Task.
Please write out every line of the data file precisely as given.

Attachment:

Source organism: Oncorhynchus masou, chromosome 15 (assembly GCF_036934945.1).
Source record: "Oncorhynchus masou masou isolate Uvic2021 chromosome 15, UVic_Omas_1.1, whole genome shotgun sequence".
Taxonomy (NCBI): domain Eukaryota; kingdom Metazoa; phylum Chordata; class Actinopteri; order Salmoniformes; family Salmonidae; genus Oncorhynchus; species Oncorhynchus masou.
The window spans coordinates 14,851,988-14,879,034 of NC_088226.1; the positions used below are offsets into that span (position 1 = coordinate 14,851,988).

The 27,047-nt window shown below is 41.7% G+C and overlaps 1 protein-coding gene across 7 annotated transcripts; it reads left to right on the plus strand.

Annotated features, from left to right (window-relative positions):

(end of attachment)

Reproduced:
Source organism: Oncorhynchus masou, chromosome 15 (assembly GCF_036934945.1).
Source record: "Oncorhynchus masou masou isolate Uvic2021 chromosome 15, UVic_Omas_1.1, whole genome shotgun sequence".
Taxonomy (NCBI): domain Eukaryota; kingdom Metazoa; phylum Chordata; class Actinopteri; order Salmoniformes; family Salmonidae; genus Oncorhynchus; species Oncorhynchus masou.
The window spans coordinates 14,851,988-14,879,034 of NC_088226.1; the positions used below are offsets into that span (position 1 = coordinate 14,851,988).

The 27,047-nt window shown below is 41.7% G+C and overlaps 1 protein-coding gene across 7 annotated transcripts; it reads left to right on the plus strand.

Annotated features, from left to right (window-relative positions):